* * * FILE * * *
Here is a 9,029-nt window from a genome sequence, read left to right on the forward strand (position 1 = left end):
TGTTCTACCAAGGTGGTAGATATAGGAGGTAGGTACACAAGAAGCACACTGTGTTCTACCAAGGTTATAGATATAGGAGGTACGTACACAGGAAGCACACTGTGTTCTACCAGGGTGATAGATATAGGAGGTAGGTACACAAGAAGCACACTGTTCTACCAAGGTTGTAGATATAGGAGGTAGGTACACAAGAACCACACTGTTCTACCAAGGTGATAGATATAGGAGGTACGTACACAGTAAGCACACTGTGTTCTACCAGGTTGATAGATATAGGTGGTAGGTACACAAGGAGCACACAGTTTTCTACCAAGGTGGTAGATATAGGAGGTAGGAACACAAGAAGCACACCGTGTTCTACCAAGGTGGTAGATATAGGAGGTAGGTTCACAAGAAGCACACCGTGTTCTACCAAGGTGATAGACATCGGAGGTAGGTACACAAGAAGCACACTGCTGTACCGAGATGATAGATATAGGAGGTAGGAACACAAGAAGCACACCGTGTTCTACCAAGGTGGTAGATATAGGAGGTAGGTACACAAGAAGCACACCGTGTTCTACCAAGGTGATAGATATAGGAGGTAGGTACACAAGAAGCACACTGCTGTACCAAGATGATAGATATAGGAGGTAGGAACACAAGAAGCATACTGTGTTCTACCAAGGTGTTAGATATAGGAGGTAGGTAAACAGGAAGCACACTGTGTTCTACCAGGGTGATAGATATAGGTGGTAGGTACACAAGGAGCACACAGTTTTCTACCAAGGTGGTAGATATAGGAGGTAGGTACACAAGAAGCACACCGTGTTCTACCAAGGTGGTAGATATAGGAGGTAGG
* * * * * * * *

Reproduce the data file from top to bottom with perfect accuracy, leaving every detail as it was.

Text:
Here is a 9,029-nt window from a genome sequence, read left to right on the forward strand (position 1 = left end):
TGTTCTACCAAGGTGGTAGATATAGGAGGTAGGTACACAAGAAGCACACTGTGTTCTACCAAGGTTATAGATATAGGAGGTACGTACACAGGAAGCACACTGTGTTCTACCAGGGTGATAGATATAGGAGGTAGGTACACAAGAAGCACACTGTTCTACCAAGGTTGTAGATATAGGAGGTAGGTACACAAGAACCACACTGTTCTACCAAGGTGATAGATATAGGAGGTACGTACACAGTAAGCACACTGTGTTCTACCAGGTTGATAGATATAGGTGGTAGGTACACAAGGAGCACACAGTTTTCTACCAAGGTGGTAGATATAGGAGGTAGGAACACAAGAAGCACACCGTGTTCTACCAAGGTGGTAGATATAGGAGGTAGGTTCACAAGAAGCACACCGTGTTCTACCAAGGTGATAGACATCGGAGGTAGGTACACAAGAAGCACACTGCTGTACCGAGATGATAGATATAGGAGGTAGGAACACAAGAAGCACACCGTGTTCTACCAAGGTGGTAGATATAGGAGGTAGGTACACAAGAAGCACACCGTGTTCTACCAAGGTGATAGATATAGGAGGTAGGTACACAAGAAGCACACTGCTGTACCAAGATGATAGATATAGGAGGTAGGAACACAAGAAGCATACTGTGTTCTACCAAGGTGTTAGATATAGGAGGTAGGTAAACAGGAAGCACACTGTGTTCTACCAGGGTGATAGATATAGGTGGTAGGTACACAAGGAGCACACAGTTTTCTACCAAGGTGGTAGATATAGGAGGTAGGTACACAAGAAGCACACCGTGTTCTACCAAGGTGGTAGATATAGGAGGTAGG